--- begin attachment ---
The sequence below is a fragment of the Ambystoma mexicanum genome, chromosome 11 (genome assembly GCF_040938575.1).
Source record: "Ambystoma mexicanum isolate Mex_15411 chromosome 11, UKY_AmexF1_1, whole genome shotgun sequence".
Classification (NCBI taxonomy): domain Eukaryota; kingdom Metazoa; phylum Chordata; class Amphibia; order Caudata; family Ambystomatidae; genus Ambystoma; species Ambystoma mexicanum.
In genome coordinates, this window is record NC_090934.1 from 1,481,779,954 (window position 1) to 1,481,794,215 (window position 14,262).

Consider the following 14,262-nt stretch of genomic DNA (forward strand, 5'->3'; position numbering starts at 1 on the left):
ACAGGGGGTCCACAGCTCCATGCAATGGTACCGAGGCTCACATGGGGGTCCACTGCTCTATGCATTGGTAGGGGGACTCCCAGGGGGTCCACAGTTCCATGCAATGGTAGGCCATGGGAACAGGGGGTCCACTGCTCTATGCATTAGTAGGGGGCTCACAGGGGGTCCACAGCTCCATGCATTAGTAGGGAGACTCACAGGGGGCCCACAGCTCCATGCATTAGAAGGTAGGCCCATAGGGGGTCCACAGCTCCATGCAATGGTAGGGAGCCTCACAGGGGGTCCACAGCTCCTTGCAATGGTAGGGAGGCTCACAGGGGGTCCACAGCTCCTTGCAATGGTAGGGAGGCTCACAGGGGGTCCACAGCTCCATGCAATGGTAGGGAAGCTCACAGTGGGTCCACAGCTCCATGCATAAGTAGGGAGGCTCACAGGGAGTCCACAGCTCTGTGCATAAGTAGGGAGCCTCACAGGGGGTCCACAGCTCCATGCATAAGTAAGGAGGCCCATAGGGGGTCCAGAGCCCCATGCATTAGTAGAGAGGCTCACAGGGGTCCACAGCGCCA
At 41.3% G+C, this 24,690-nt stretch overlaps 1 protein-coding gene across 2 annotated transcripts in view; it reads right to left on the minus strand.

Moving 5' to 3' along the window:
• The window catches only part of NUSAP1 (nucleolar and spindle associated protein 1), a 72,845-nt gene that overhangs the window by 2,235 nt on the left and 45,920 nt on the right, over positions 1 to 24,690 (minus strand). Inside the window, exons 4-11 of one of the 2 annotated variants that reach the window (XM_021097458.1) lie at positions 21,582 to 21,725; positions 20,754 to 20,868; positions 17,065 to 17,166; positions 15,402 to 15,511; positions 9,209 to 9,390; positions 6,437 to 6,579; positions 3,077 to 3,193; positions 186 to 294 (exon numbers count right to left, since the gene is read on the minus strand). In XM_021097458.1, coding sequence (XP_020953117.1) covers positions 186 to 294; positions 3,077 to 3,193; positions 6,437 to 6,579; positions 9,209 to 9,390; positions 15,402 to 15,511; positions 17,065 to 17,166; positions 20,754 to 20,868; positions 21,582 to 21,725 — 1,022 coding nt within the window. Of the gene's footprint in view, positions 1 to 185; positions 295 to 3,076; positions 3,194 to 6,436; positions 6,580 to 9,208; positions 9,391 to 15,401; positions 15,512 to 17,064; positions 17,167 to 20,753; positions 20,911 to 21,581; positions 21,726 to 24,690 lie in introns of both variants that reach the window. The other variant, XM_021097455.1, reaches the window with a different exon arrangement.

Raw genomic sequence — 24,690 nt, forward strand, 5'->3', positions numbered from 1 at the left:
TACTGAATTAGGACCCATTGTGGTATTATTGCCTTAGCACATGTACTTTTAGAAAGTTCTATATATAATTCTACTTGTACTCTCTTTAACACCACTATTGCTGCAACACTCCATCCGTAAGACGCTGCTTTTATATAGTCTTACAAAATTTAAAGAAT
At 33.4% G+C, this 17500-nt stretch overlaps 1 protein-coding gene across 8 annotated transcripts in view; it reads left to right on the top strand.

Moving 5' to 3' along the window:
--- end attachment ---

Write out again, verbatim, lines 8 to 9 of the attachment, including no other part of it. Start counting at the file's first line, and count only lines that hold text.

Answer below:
Moving 5' to 3' along the window:
• The window catches only part of NUSAP1 (nucleolar and spindle associated protein 1), a 72,845-nt gene that overhangs the window by 2,235 nt on the left and 45,920 nt on the right, over positions 1 to 24,690 (minus strand). Inside the window, exons 4-11 of one of the 2 annotated variants that reach the window (XM_021097458.1) lie at positions 21,582 to 21,725; positions 20,754 to 20,868; positions 17,065 to 17,166; positions 15,402 to 15,511; positions 9,209 to 9,390; positions 6,437 to 6,579; positions 3,077 to 3,193; positions 186 to 294 (exon numbers count right to left, since the gene is read on the minus strand). In XM_021097458.1, coding sequence (XP_020953117.1) covers positions 186 to 294; positions 3,077 to 3,193; positions 6,437 to 6,579; positions 9,209 to 9,390; positions 15,402 to 15,511; positions 17,065 to 17,166; positions 20,754 to 20,868; positions 21,582 to 21,725 — 1,022 coding nt within the window. Of the gene's footprint in view, positions 1 to 185; positions 295 to 3,076; positions 3,194 to 6,436; positions 6,580 to 9,208; positions 9,391 to 15,401; positions 15,512 to 17,064; positions 17,167 to 20,753; positions 20,911 to 21,581; positions 21,726 to 24,690 lie in introns of both variants that reach the window. The other variant, XM_021097455.1, reaches the window with a different exon arrangement.